She had had enough of hearing her community spoken about in offensive ways by well- (and not-so-well-) meaning planners and advocates, enough of giving 110 percent of herself only to realize a fraction of what she put forward was being seen as having value, enough of how disinterested those with power over what happened in marginalized communities remained in the larger picture, and enough of being tokenized.
This Saturday, city planning will be hosting an open house at Boyle Heights City Hall offering residents updates on the Boyle Heights Community Plan. The Boyle Heights plan, one of 35 community plans that make up the city’s General Plan Land Use Element, is meant to lay out the goals reflecting the vision for the […]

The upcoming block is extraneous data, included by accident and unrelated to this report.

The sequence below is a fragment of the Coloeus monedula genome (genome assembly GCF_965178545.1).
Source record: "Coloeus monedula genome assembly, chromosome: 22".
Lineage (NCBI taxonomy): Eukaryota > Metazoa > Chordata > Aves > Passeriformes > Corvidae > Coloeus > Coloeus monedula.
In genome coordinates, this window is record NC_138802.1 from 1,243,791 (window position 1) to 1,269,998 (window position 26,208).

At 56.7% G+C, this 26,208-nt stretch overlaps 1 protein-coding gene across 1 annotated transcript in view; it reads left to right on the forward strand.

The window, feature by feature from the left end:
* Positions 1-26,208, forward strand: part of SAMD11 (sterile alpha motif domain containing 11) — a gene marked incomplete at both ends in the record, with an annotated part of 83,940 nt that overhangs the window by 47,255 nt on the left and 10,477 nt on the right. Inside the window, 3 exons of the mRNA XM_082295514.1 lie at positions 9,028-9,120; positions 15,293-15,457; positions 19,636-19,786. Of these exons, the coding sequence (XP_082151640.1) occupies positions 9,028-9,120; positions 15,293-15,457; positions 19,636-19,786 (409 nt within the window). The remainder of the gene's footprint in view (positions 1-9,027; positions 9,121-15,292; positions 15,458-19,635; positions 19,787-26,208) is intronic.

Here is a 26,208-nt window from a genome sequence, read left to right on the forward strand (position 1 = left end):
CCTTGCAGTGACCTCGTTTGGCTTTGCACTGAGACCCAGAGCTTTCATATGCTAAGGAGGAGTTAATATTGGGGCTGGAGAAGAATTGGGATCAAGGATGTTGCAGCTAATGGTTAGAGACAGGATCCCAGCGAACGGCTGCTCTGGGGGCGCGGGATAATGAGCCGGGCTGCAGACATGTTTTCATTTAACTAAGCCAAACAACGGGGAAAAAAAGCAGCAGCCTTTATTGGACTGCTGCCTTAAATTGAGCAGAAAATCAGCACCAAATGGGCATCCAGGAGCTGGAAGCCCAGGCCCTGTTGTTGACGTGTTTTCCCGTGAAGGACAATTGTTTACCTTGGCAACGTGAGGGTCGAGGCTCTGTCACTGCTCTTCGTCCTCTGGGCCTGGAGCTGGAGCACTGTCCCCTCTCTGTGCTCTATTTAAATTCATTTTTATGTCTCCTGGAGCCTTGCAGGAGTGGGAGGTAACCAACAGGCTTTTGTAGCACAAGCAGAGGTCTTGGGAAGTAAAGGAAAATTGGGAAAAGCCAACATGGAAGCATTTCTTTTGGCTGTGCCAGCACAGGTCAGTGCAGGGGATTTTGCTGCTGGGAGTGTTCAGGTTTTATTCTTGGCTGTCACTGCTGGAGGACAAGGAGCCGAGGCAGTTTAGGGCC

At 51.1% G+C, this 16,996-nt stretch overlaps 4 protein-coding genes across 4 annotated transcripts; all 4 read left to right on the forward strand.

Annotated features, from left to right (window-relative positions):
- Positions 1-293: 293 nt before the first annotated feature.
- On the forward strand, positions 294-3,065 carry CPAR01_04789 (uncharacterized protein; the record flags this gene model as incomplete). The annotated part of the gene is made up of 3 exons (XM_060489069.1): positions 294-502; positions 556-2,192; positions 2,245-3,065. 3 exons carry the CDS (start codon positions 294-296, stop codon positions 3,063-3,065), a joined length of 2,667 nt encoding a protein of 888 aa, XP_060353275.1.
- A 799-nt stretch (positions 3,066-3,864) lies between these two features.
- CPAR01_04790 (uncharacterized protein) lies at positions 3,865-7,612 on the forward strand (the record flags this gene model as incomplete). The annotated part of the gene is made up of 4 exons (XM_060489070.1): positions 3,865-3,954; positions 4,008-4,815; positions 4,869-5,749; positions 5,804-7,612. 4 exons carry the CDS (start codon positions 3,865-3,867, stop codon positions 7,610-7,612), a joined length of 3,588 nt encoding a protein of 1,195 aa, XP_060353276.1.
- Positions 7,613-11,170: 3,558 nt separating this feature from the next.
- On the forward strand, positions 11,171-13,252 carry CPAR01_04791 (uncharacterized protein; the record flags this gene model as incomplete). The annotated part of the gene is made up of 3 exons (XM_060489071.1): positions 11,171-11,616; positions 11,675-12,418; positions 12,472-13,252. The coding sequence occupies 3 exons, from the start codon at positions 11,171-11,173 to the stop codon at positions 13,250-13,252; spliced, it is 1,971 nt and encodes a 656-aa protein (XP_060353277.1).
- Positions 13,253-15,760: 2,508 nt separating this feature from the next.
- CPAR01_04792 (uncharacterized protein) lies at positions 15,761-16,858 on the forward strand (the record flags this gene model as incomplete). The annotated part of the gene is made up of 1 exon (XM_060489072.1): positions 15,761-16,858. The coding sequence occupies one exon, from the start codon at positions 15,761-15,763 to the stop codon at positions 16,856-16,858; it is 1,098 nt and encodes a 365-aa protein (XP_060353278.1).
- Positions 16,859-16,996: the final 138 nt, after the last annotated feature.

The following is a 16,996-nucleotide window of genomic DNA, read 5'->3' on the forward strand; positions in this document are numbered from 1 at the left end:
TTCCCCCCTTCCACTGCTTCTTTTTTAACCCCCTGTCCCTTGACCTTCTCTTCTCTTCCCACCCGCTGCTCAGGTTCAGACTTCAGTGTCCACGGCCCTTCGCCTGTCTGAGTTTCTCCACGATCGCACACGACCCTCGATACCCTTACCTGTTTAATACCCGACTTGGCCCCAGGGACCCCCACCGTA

So much of what we do within this field is aimed at addressing vulnerabilities - including threats to health, safety, and overall well-being - in order to build healthy, resilient, inclusive, livable, and just communities and cities. And yet, all too often, those with the power and resources to influence debates on what constitutes a valid form of vulnerability or how it should be addressed themselves have limited experience with or knowledge of the wider range of intersectional vulnerabilities faced by just about everyone that is not an able-bodied heterosexual cis-gender white male.